Nanotubes can be built in many ways, but chemical vapor deposition (CVD) holds the most promise to create the kilometers long nanotubes needed to build a space elevator. The process starts with a seed metal and carbon atoms are deposited, one atom at a time, to create the tube with the size of the seed determining the thickness of the nanotube. Occasionally, defects along the tube are formed, either from impurities, or the pentagon or heptagon arrangement of carbon atoms occurs where a six-sided hexagon should be. These defects reduce the attractive forces between neighboring atoms and the strength of the tube itself. Radiation from space, either from solar storms or cosmic rays, could rearrange atoms in a carbon nanotube, weakening the thread over time.
As desirable as the material may be, no one quite knows how to make the 100,000 km long thread needed to build a space elevator, and it could be another 50 years before we perfect the technology needed to build one. Carbon nanotubes are microscopic -- a pile of them looks like fine, black soot -- and the longest carbon-nanotube thread made so far is a little over a half-meter long. Growing a thread that long is difficult to control and there are several technical hurdles to overcome before we can produce anything longer.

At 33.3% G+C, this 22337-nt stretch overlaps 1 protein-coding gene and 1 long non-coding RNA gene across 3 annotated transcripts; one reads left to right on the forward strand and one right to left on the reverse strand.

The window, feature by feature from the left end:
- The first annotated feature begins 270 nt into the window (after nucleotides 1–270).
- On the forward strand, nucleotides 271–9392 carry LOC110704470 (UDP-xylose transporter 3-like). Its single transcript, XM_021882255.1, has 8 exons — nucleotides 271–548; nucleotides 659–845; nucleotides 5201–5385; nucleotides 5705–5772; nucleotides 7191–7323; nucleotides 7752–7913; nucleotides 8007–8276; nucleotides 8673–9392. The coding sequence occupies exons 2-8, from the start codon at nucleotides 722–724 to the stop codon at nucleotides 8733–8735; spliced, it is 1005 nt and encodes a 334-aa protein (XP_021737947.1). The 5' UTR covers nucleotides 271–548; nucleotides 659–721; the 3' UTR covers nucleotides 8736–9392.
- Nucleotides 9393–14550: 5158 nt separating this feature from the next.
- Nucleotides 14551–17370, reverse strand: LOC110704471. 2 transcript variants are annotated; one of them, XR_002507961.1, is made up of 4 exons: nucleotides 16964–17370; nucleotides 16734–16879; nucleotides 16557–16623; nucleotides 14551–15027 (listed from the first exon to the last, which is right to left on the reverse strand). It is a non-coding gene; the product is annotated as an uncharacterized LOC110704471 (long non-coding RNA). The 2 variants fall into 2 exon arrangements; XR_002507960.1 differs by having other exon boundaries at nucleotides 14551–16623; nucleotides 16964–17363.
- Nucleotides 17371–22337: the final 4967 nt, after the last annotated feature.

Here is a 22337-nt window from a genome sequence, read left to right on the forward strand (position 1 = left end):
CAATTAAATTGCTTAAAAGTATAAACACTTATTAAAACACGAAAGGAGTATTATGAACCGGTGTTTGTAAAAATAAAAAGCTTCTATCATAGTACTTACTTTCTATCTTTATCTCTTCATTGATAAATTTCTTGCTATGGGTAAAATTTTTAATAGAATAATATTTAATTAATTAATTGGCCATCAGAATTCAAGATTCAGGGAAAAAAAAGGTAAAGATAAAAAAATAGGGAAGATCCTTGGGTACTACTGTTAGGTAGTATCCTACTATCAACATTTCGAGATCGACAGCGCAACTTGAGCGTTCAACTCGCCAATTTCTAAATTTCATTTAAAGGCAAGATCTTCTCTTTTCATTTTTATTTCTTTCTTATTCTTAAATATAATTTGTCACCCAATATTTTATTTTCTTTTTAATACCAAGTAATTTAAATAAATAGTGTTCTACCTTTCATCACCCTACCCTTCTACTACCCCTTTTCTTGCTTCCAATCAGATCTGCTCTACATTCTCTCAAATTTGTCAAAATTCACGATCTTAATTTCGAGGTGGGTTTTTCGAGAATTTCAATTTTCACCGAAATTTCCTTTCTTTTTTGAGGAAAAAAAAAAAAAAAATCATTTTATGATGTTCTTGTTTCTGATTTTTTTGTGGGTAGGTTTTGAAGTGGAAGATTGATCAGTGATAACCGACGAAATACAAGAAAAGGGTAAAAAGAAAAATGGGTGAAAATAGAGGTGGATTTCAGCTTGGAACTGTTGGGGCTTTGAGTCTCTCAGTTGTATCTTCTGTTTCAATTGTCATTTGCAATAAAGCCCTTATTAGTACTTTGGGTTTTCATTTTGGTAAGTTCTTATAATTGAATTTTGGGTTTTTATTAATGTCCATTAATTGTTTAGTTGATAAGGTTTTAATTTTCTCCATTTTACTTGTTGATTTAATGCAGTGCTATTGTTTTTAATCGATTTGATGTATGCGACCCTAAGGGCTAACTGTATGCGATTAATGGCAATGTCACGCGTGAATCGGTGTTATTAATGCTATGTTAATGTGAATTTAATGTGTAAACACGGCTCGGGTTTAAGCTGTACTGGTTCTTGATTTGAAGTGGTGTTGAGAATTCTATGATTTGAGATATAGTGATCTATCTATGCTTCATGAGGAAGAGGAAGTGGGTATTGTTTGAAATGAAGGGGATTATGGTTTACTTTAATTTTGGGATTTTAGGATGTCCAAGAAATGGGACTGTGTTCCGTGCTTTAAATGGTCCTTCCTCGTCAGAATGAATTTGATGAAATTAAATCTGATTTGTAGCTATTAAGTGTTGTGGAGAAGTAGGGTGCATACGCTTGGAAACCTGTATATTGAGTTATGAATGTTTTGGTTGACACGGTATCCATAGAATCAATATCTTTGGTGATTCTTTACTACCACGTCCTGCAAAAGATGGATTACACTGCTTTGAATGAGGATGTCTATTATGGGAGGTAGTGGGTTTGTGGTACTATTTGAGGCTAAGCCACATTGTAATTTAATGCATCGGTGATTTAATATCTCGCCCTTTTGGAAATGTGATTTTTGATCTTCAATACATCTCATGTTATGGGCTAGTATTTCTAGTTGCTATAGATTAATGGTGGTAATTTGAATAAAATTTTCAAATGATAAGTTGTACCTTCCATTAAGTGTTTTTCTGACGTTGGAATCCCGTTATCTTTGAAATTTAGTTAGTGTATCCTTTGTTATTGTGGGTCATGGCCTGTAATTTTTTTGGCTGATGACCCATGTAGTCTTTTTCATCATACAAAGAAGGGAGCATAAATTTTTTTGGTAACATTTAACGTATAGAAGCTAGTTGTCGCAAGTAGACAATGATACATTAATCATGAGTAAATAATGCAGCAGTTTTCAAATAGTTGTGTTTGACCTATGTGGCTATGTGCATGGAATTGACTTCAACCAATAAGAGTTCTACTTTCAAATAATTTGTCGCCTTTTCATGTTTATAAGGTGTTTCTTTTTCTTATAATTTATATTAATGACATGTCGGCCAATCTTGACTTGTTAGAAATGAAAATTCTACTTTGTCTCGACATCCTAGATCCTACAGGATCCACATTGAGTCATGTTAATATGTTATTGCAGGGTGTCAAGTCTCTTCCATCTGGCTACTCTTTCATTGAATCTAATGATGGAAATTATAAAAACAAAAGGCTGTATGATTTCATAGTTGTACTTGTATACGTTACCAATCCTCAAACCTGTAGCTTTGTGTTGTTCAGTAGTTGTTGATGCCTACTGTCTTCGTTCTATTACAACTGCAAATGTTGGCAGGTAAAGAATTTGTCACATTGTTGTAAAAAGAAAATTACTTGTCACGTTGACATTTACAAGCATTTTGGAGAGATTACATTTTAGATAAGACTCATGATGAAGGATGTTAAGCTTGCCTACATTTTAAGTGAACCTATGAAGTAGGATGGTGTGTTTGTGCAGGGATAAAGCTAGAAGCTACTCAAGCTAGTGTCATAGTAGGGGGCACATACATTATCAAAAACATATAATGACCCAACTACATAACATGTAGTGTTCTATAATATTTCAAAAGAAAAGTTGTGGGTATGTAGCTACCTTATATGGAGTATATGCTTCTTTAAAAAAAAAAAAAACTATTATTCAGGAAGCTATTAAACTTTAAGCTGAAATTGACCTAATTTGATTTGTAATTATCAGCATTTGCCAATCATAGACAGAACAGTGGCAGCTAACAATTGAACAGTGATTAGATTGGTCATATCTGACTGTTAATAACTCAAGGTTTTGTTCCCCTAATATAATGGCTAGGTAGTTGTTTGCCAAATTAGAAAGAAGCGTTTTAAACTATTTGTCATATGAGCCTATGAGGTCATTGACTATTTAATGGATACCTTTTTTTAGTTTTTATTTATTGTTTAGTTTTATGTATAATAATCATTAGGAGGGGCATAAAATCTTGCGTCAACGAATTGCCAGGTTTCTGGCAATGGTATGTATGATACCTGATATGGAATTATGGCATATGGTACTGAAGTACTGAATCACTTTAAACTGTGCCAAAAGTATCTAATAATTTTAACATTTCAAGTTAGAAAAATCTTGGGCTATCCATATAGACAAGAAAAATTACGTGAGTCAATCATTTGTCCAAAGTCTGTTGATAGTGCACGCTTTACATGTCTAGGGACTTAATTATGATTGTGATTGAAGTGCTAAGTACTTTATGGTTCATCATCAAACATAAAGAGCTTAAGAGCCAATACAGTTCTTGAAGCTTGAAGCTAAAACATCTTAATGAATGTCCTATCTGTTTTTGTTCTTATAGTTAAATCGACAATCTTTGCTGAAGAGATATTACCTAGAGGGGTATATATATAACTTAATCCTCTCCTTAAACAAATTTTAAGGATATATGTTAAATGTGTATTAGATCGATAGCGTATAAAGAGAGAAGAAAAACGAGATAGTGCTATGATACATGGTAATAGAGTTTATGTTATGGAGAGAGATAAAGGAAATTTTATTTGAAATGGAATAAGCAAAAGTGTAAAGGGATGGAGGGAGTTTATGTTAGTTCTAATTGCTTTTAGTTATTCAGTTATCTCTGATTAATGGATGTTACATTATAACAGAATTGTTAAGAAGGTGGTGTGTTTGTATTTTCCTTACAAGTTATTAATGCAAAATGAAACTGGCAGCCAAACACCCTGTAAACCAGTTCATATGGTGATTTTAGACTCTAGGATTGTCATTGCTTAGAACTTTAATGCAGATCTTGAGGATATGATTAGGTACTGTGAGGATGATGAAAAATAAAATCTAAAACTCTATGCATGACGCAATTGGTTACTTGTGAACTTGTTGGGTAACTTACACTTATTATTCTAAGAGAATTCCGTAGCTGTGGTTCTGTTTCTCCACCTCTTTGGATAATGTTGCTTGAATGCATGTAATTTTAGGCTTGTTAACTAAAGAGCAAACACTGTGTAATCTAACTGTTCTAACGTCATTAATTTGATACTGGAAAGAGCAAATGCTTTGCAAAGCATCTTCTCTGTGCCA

The Inflatable Space Elevator
If building a space elevator is a so challenging, maybe we can do something simpler: create an aerial platform that makes getting into space easier. This is where Brian's nemesis, Lawrence Drake, comes in! Drake is a brilliant engineer who comes up with the idea for, and patents, an inflatable space elevator with a landing strip at the edge of space. OK, it's technically not at the edge of space but we will get to that in a moment.
There are several thing to note. The idea behind the space elevator depicted in the show is real, and has been patented, not by ST Aerospace, but by a real-life Canadian company, Thoth Technology Inc. Like the space elevator depicted in the show (from Brian's description) the platform extends to a height of 20 km (12 miles). Thoth Technology's space elevator (the real one) is segmented, with each segment made of at least one pressurized cell. The pressure cells are filled with air or another gas, and elevator cars can travel either along the outer surface of the structure or along a shaft along the inside core of the structure. The payload can then be launched from the deck when it reaches to top of the elevator.